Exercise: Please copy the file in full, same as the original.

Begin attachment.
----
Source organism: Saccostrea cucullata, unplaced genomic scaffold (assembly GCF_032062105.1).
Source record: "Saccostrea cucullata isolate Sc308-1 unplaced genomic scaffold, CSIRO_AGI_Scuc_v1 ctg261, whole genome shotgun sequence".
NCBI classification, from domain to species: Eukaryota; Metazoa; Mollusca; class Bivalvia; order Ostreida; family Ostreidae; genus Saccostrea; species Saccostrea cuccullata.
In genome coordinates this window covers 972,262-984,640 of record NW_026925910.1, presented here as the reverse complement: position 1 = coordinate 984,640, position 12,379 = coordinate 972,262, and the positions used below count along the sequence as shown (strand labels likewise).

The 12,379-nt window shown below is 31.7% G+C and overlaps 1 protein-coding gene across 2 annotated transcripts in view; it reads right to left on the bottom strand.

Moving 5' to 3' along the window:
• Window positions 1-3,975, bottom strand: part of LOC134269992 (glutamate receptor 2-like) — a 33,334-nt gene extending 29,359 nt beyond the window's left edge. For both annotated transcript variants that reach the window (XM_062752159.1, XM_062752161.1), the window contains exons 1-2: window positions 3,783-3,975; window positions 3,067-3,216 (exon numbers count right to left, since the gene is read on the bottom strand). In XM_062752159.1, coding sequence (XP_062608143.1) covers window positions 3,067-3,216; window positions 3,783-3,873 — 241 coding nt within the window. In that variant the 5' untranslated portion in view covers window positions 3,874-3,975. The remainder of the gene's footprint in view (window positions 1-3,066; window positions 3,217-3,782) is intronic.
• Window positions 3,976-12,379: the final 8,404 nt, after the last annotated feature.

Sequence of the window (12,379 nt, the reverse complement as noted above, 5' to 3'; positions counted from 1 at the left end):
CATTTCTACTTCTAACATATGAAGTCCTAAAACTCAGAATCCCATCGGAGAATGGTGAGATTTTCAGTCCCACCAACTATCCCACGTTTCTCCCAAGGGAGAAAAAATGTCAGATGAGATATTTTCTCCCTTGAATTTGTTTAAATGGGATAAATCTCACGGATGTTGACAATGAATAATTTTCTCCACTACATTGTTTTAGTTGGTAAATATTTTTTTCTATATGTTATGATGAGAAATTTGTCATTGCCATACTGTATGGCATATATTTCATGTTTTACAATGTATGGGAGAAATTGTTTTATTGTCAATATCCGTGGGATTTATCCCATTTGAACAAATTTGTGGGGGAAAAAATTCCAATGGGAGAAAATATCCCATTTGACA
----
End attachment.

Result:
Source organism: Saccostrea cucullata, unplaced genomic scaffold (assembly GCF_032062105.1).
Source record: "Saccostrea cucullata isolate Sc308-1 unplaced genomic scaffold, CSIRO_AGI_Scuc_v1 ctg261, whole genome shotgun sequence".
NCBI classification, from domain to species: Eukaryota; Metazoa; Mollusca; class Bivalvia; order Ostreida; family Ostreidae; genus Saccostrea; species Saccostrea cuccullata.
In genome coordinates this window covers 972,262-984,640 of record NW_026925910.1, presented here as the reverse complement: position 1 = coordinate 984,640, position 12,379 = coordinate 972,262, and the positions used below count along the sequence as shown (strand labels likewise).

The 12,379-nt window shown below is 31.7% G+C and overlaps 1 protein-coding gene across 2 annotated transcripts in view; it reads right to left on the bottom strand.

Moving 5' to 3' along the window:
• Window positions 1-3,975, bottom strand: part of LOC134269992 (glutamate receptor 2-like) — a 33,334-nt gene extending 29,359 nt beyond the window's left edge. For both annotated transcript variants that reach the window (XM_062752159.1, XM_062752161.1), the window contains exons 1-2: window positions 3,783-3,975; window positions 3,067-3,216 (exon numbers count right to left, since the gene is read on the bottom strand). In XM_062752159.1, coding sequence (XP_062608143.1) covers window positions 3,067-3,216; window positions 3,783-3,873 — 241 coding nt within the window. In that variant the 5' untranslated portion in view covers window positions 3,874-3,975. The remainder of the gene's footprint in view (window positions 1-3,066; window positions 3,217-3,782) is intronic.
• Window positions 3,976-12,379: the final 8,404 nt, after the last annotated feature.

Sequence of the window (12,379 nt, the reverse complement as noted above, 5' to 3'; positions counted from 1 at the left end):
CATTTCTACTTCTAACATATGAAGTCCTAAAACTCAGAATCCCATCGGAGAATGGTGAGATTTTCAGTCCCACCAACTATCCCACGTTTCTCCCAAGGGAGAAAAAATGTCAGATGAGATATTTTCTCCCTTGAATTTGTTTAAATGGGATAAATCTCACGGATGTTGACAATGAATAATTTTCTCCACTACATTGTTTTAGTTGGTAAATATTTTTTTCTATATGTTATGATGAGAAATTTGTCATTGCCATACTGTATGGCATATATTTCATGTTTTACAATGTATGGGAGAAATTGTTTTATTGTCAATATCCGTGGGATTTATCCCATTTGAACAAATTTGTGGGGGAAAAAATTCCAATGGGAGAAAATATCCCATTTGACA